Scallions are a common pantry item in most Asian households. It goes well with almost any stir fry dish. They add vibrant color to the dish and brighten the flavor. You can almost call it the magic “finishing touch”. Just like Italians who like to drizzle refined EVOO on top of their pasta, we like to sprinkle scallions on top of our stir-fried dishes.
When I was little, I used to go to traditional Taiwanese markets with my stepmom and our cook, Mrs. Sun. Going to a traditional market is very different from going to a supermarket such as the Stop & Shop or Whole Foods. It’s similar to a farmer's market that is all-year-round and in an indoor setting. Each vendor knows their regulars. They know them not just as customers, but almost as friends. They remember their likings, dietary restrictions, and sometimes private details about your home life, like if a family member is ill. Many vendors will give their regulars a bunch of scallions as a gesture of friendship and partnership at the end of the purchase.
I never receive free scallions from Whole Foods or Trader Joe's after moving to the US. Every time I see scallions, they remind me of the warmth that I felt from the vendors in the markets back home in Taiwan. When it’s snowing or raining outside, and I have flour and scallions at home, what do I make? If you know me, you’ll guess: scallion pancakes.
For the Pancakes:
- 2 cups all-purpose flour plus extra for dusting work surface
- 1 cup boiling water
- Up to 1/4 cup toasted sesame seed oil
- 2 cups thinly sliced scallion greens
For the Dipping Sauce:
- 2 tablespoons soy sauce
- 2 tablespoons Chinkiang or rice wine vinegar
- 1 tablespoon finely sliced scallion greens
- 1/2 teaspoon grated fresh ginger
- 2 teaspoons sugar
- 1/4 cup vegetable oil
- Kosher salt
- Place flour in bowl of food processor (see note). With processor running, slowly drizzle in about 3/4 of boiling water. Process for 15 seconds. If dough does not come together and ride around the blade, drizzle in more water a tablespoon at a time until it just comes together. Transfer to a floured work surface and knead a few times to form a smooth ball. Transfer to a bowl, cover with a damp towel or plastic wrap, and allow to rest for 30 minutes at room temperature, or up to overnight in the fridge.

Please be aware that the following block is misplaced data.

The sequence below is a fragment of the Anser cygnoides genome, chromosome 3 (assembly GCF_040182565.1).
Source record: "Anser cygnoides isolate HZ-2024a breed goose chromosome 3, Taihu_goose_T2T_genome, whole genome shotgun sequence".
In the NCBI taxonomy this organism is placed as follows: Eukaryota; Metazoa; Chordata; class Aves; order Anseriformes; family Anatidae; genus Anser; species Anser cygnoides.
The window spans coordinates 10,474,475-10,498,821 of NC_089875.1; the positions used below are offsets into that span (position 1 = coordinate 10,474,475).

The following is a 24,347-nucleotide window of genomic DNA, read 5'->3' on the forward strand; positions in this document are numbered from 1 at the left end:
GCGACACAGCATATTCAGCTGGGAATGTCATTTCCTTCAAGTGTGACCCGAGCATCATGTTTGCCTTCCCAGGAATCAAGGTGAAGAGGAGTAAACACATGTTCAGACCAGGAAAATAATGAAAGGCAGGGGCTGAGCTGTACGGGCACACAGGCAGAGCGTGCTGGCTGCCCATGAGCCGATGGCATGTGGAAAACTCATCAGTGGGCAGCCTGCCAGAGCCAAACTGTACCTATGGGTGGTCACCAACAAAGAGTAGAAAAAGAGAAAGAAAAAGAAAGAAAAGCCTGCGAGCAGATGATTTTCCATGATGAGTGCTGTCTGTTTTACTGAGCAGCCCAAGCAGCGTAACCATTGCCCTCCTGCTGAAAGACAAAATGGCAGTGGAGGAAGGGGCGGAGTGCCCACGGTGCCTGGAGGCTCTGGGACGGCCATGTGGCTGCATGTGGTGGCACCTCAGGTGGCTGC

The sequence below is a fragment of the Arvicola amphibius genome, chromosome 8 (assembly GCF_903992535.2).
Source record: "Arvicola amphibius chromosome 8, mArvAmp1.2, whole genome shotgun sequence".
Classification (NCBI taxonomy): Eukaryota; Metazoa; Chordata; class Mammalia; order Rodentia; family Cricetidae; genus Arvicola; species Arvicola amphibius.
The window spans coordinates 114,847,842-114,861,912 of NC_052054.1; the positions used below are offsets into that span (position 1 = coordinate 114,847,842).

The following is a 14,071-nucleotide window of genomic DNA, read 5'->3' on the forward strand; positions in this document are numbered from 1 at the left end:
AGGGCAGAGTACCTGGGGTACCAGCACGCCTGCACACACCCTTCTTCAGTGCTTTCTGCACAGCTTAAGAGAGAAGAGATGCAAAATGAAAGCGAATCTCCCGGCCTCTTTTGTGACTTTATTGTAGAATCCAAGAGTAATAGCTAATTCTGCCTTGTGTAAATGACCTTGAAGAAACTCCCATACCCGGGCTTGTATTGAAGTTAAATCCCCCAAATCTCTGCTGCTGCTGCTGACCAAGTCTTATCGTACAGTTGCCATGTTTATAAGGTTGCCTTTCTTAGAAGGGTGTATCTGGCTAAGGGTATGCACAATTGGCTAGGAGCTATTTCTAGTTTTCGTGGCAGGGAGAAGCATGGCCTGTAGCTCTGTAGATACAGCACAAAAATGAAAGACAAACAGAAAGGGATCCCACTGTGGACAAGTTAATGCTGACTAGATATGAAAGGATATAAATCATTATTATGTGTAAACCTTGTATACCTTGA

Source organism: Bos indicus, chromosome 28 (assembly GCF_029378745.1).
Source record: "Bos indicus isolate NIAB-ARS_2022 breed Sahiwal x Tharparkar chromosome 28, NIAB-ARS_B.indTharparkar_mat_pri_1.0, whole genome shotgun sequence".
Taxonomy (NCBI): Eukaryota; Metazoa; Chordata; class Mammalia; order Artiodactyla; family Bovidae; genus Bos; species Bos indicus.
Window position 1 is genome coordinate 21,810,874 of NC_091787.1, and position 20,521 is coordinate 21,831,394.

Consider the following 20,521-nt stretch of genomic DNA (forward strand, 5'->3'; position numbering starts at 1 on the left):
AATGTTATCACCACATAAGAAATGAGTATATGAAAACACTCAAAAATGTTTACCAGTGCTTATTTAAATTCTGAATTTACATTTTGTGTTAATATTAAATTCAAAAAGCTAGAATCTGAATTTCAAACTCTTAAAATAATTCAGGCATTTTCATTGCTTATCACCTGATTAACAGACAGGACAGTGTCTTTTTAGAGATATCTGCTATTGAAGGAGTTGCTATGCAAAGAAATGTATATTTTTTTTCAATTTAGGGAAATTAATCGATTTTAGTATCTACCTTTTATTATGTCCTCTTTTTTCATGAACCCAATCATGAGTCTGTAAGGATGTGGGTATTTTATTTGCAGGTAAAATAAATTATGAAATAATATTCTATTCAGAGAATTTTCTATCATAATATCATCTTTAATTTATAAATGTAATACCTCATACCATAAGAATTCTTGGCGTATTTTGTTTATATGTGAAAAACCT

- Divide dough into four even pieces and roll each into a smooth ball. Working one ball at a time, roll out into a disk roughly 8-inches in diameter on a lightly floured surface. Using a pastry brush, paint a very thin layer of sesame oil over the top of the disk. Roll disk up like a jelly roll, then twist roll into a tight spiral, tucking the end underneath. Flatten gently with your hand, then re-roll into an 8-inch disk.
- Paint with another layer or sesame oil, sprinkle with 1/2 cup scallions, and roll up like a jelly roll again. Twist into a spiral, flatten gently, and re-roll into a 7-inch disk. Repeat steps two and three with remaining pancakes.
- Combine all the sauce ingredients and set aside at room temperature.
- Heat oil in an 8-inch nonstick or cast-iron over medium-high heat until shimmering and carefully slip pancake into the hot oil. Cook, shaking the pan gently until first side is an even golden brown, about 2 minutes. Carefully flip with a spatula or tongs (be careful not to splash the oil), and continue to cook, shaking pan gently, until second side is even golden brown, about 2 minutes longer. Transfer to a paper towel-lined plate to drain. Season with salt, cut into 6 wedges. Serve immediately with sauce for dipping. Repeat with remaining 3 pancakes.
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Melissa is 100% MIT (Made in Taiwan), where she worked as a food writer. She’s also worked alongside renowned chefs like Ming Tsai and Joanne Chang, honing her craft and gathering stories along the way. Part story-teller, part educator, and part food lover, Melissa brings a special blend of experience, skill, and enthusiasm to her work. She blends her Asian background, her new home of New England, and love of food and culture to bring joy, optimism, and inspiration to food lovers and fun-seekers everywhere.
What sparked your passion for the industry?
The desire to make things by hand. The joy of sharing delicious, hearty food with students. The opportunity for people to get connected via cooking and baking. When a child smiled broadly and told me it’s the best scone he has ever made and eaten, it really made my day!
In your opinion, what’s the most important course?
Well, I usually take a peek at the wine list first. I like tapas style, so the course doesn’t really matter. Cheese and charcuterie are always a good place to start. And since I’m a pastry chef, there is always room for dessert!
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